If the desire and commitment is there (which may also be due to the help of G-d), there is really nothing that can stand in the way of accomplishing whatever we wish to accomplish, as long as we have confidence in ourselves.

The rabbis also teach that aside from personal confidence, faith in G-d is often as important as skill. There are different ways for us to develop our self confidence. Obviously, those who dream of becoming great pianists or great swimmers need to practice their skills and retain expert instructors who help them master the skills and techniques that are necessary. What is also necessary is that we have the belief that we can do it. This is what our rabbis call "s'yah'tah dish'mahya," help from Heaven.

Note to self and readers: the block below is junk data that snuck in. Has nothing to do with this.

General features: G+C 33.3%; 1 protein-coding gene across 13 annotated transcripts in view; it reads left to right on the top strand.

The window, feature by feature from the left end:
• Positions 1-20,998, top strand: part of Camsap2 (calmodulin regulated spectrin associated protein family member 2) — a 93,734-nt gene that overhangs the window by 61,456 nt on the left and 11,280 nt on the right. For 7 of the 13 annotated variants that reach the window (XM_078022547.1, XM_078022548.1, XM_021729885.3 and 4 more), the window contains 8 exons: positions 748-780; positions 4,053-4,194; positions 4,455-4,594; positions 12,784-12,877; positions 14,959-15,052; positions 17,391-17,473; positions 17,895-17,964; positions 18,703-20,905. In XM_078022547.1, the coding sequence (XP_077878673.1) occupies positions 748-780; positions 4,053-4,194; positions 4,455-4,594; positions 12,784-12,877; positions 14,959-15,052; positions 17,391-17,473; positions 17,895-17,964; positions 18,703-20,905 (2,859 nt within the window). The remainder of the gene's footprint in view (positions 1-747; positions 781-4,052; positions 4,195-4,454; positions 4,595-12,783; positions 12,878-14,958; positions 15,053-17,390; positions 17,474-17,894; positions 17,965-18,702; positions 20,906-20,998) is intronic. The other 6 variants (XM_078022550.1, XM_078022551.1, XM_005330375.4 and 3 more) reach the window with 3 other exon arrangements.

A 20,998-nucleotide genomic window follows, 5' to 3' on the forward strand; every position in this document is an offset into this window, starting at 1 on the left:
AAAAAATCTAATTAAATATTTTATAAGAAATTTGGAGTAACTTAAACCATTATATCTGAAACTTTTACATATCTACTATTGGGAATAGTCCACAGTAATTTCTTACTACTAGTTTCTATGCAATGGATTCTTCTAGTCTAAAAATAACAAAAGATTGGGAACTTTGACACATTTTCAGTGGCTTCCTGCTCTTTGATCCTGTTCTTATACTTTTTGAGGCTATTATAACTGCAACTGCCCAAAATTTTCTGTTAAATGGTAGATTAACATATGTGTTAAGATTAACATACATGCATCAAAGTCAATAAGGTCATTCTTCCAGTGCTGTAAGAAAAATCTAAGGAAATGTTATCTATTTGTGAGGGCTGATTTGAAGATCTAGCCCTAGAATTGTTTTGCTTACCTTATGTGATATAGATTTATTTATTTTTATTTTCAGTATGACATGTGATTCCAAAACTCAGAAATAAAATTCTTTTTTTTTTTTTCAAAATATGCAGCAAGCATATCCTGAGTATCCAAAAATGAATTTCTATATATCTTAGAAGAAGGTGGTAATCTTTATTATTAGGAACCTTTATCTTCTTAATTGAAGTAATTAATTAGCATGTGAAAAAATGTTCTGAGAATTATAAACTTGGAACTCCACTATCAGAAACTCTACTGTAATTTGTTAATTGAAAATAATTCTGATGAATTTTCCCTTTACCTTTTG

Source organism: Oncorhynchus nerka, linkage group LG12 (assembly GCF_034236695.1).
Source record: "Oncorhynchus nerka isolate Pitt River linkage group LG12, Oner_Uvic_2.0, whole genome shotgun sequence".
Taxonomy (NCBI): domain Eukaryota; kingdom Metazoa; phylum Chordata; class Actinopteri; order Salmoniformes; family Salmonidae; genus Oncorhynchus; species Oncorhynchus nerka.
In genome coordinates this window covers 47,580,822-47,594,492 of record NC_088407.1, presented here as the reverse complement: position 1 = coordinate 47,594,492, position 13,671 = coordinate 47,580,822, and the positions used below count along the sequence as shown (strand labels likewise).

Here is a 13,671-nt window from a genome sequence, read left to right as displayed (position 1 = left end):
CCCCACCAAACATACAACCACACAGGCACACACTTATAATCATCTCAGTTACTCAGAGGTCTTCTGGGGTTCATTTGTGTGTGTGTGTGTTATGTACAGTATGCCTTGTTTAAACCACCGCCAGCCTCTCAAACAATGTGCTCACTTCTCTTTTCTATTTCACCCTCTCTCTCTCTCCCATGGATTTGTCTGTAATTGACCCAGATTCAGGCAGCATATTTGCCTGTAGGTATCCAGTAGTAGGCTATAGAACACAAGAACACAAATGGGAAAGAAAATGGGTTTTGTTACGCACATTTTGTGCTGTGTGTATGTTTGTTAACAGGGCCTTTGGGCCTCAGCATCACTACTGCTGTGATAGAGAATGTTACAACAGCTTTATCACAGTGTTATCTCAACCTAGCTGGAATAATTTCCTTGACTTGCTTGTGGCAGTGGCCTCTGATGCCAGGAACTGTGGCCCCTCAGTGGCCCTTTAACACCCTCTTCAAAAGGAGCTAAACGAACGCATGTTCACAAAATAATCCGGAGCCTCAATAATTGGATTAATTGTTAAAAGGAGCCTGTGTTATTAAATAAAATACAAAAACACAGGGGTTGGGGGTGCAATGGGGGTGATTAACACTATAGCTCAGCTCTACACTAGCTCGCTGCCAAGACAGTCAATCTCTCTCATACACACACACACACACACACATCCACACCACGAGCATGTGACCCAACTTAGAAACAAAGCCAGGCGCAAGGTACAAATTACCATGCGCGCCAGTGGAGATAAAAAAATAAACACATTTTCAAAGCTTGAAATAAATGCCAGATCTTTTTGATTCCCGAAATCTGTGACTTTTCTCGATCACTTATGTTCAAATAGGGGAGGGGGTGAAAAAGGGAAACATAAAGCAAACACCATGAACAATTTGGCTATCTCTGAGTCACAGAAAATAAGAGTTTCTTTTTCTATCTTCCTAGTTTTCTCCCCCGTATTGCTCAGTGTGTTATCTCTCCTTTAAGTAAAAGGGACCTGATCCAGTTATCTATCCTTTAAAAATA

There is, however, another aspect to this issue, that we often fail to note. The L-rd makes things happen for those who have trust in Him.

I have often wondered why Anwar Sadat concluded a monumental peace treaty with Israeli Prime Minister, Menachem Begin. After all, Menachem Begin was a hard-line Prime Minister. As a follower of Jabotinsky, he believed that not only was the West Bank of the Jordan part of Israel, but the East Bank as well. Nevertheless, peace came to Menachem Begin, and not to the more conciliatory Prime Ministers like Golda Meir or Levi Eshkol. I believe that this is directly attributable to the fact that Menachem Begin was the first Prime Minister in Israeli history, to ever use the phrase, "With the help of G-d we will achieve peace." Menachem Begin opened the door just a little to the Al-mighty, and let Him in. The rest is history!

We need not only have confidence in ourselves and confidence in G-d, we need to truly believe that G-d will help.